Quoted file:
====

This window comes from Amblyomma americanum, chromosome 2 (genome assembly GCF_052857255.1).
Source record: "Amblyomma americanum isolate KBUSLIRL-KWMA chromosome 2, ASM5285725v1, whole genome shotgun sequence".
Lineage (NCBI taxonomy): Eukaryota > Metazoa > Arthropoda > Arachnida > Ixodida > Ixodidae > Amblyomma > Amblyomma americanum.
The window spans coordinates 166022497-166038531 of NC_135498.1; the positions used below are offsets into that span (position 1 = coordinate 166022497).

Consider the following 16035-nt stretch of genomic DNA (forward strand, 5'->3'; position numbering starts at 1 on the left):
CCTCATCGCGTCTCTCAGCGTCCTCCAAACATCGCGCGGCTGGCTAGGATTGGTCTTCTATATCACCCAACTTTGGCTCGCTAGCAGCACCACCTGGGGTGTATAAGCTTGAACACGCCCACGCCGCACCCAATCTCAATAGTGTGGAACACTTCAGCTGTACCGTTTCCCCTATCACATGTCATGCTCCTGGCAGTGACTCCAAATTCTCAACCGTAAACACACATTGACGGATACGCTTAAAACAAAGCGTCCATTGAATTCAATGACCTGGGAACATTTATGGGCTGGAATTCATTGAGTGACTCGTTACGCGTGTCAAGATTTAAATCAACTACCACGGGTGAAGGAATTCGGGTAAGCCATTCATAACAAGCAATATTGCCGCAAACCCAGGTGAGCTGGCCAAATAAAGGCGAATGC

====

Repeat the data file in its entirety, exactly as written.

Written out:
This window comes from Amblyomma americanum, chromosome 2 (genome assembly GCF_052857255.1).
Source record: "Amblyomma americanum isolate KBUSLIRL-KWMA chromosome 2, ASM5285725v1, whole genome shotgun sequence".
Lineage (NCBI taxonomy): Eukaryota > Metazoa > Arthropoda > Arachnida > Ixodida > Ixodidae > Amblyomma > Amblyomma americanum.
The window spans coordinates 166022497-166038531 of NC_135498.1; the positions used below are offsets into that span (position 1 = coordinate 166022497).

Consider the following 16035-nt stretch of genomic DNA (forward strand, 5'->3'; position numbering starts at 1 on the left):
CCTCATCGCGTCTCTCAGCGTCCTCCAAACATCGCGCGGCTGGCTAGGATTGGTCTTCTATATCACCCAACTTTGGCTCGCTAGCAGCACCACCTGGGGTGTATAAGCTTGAACACGCCCACGCCGCACCCAATCTCAATAGTGTGGAACACTTCAGCTGTACCGTTTCCCCTATCACATGTCATGCTCCTGGCAGTGACTCCAAATTCTCAACCGTAAACACACATTGACGGATACGCTTAAAACAAAGCGTCCATTGAATTCAATGACCTGGGAACATTTATGGGCTGGAATTCATTGAGTGACTCGTTACGCGTGTCAAGATTTAAATCAACTACCACGGGTGAAGGAATTCGGGTAAGCCATTCATAACAAGCAATATTGCCGCAAACCCAGGTGAGCTGGCCAAATAAAGGCGAATGC